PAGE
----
In the cycling world, a version of that happened today.
Floyd Landis, who was stripped of his Tour de France win in 2006 because he failed a doping test, and who mounted an unprecedented and epic campaign and court battle to proclaim his innocence - which he ultimately lost has purportedly sent emails to the New York Times finally confessing to his doping. Not only that, but emails also contain information on how he did it, and along with saying that doping is widespread throughout the professional ranks, some of the biggest names in cycling are implicated: Lance Armstrong, George Hincapie, Dave Zabriskie, and Johan Bruneel.
I'm not going to post a link, do a google search on Floyd Landis, you'll find plenty of links.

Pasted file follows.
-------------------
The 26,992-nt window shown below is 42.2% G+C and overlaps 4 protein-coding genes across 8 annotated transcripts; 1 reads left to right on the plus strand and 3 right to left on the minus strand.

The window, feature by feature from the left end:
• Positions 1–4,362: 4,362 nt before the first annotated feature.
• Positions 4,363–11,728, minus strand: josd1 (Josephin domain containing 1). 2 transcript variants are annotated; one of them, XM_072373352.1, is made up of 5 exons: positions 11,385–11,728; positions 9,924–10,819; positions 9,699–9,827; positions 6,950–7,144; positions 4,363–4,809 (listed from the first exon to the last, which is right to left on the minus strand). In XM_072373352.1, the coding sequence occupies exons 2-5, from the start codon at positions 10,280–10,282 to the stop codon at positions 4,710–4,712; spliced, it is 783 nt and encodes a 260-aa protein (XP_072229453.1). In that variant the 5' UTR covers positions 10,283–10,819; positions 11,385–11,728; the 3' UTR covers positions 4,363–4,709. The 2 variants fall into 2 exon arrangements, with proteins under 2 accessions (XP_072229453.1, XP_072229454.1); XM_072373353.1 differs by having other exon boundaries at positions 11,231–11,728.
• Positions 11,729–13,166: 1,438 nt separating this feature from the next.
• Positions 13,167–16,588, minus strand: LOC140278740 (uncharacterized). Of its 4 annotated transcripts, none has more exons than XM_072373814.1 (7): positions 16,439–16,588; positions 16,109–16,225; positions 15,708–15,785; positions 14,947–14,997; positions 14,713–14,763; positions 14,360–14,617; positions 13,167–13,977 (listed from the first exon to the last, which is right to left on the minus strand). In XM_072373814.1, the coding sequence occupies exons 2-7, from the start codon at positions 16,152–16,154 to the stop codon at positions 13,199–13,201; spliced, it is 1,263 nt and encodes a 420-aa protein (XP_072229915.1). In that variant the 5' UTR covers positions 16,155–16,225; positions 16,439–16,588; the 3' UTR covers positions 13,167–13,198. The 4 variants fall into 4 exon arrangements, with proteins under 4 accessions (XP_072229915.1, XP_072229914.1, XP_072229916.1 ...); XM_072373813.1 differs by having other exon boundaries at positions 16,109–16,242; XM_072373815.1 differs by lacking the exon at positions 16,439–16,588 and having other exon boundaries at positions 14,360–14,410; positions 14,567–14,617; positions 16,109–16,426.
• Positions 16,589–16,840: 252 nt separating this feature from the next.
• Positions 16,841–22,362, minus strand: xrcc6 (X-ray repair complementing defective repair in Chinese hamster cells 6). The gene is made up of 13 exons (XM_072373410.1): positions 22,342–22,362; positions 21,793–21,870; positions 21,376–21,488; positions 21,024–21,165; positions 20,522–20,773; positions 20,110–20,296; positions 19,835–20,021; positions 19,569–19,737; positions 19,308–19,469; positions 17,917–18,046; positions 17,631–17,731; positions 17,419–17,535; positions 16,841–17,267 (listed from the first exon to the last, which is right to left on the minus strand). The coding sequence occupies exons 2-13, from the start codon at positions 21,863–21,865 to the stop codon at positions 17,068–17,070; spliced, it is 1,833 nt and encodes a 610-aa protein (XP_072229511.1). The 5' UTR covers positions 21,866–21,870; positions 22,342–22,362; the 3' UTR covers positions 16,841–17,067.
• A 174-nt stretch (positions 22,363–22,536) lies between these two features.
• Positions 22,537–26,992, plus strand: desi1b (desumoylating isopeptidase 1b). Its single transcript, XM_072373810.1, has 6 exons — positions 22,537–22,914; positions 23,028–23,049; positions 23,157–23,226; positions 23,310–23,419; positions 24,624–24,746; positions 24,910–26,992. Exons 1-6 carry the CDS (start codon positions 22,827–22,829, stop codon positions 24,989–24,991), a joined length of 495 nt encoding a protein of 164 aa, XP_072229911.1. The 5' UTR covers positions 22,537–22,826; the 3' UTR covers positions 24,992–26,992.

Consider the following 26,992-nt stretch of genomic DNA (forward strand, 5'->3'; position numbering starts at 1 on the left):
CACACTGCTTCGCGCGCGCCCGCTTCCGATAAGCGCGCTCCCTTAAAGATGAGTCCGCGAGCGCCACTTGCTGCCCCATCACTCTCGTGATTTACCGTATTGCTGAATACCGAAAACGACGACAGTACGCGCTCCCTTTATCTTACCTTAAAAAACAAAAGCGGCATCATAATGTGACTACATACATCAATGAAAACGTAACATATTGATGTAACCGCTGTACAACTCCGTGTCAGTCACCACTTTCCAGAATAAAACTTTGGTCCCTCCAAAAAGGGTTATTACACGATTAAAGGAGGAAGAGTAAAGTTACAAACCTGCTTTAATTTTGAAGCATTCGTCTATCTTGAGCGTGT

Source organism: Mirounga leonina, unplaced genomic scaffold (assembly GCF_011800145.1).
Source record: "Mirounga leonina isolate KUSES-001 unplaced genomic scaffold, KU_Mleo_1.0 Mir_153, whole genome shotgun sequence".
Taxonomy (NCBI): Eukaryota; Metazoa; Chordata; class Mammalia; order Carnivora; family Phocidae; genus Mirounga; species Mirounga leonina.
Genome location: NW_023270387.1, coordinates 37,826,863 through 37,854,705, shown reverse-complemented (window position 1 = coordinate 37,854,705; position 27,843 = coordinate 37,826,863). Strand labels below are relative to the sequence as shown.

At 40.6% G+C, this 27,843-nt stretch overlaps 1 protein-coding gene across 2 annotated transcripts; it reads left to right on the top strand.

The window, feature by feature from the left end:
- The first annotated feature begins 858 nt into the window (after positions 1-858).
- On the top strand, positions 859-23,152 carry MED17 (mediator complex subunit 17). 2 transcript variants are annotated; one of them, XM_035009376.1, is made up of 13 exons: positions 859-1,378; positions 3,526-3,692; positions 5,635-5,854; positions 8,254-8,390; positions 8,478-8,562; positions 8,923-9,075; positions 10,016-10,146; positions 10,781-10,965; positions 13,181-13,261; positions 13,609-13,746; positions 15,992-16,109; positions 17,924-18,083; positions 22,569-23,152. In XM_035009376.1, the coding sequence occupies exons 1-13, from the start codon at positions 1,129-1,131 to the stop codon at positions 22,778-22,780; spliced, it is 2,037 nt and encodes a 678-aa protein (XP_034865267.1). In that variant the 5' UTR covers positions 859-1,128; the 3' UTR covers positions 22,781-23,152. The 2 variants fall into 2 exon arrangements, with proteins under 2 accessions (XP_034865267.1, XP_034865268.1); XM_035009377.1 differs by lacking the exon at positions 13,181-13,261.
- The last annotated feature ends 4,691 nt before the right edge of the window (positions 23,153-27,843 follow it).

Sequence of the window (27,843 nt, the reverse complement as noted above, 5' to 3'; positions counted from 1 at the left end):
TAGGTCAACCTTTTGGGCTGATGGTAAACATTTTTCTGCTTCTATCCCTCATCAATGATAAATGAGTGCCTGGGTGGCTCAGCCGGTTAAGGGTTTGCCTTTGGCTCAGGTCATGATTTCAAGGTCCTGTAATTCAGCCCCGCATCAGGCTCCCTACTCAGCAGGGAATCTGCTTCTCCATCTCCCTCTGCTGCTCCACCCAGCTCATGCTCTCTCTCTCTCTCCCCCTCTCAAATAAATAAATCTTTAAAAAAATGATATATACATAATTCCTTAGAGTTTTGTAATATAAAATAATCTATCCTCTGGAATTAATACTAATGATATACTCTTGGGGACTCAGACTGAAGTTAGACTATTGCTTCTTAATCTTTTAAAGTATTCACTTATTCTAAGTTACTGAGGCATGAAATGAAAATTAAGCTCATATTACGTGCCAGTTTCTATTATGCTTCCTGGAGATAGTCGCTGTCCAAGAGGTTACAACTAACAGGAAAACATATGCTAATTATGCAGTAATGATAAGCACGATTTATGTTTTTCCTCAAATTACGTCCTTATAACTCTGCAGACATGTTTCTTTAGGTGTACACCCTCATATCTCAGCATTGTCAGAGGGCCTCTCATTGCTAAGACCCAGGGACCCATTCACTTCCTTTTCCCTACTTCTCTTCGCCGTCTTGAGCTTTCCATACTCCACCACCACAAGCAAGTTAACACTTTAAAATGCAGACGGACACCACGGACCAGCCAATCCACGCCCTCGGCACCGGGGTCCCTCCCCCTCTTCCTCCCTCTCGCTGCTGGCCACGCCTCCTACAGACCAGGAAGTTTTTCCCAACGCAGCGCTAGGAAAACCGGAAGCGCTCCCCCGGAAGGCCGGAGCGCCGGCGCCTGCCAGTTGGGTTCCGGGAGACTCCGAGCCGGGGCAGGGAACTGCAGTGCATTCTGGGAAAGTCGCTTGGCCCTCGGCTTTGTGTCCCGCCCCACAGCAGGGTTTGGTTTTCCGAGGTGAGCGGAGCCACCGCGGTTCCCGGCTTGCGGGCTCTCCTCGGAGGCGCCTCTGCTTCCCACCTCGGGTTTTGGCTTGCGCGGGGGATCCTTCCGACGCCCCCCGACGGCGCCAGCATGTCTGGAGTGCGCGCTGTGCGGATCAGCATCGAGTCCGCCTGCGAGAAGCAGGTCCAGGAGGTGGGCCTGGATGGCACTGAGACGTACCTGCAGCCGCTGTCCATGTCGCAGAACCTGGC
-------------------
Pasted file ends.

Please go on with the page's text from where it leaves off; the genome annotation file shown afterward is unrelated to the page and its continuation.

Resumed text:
More than any other cyclist caught doping, Landis polarized fans. Maybe it was because of the lengths and expense he went to in proclaiming his innocence. Many believed in the system and immediately wrote him off as a doper and a cheat. Others believed the claims he made that the system was flawed, and saw the obvious breaches in testing protocol that he tried to use in his case against WADA and the UCI as evidence that maybe he didn't do it.
I was in the latter group. I believed in Floyd. I believed in his claims that the system was out to get him. I was genuinely excited last year to find that he was going to race in the Tour of Utah, and was happy that I was able to get a picture with Floyd.
It's going to be interesting to see aftermath if this bombshell he dropped proves to be true.
Can I have the last four years of beliving you didn't cheat back?
Signed, a former fan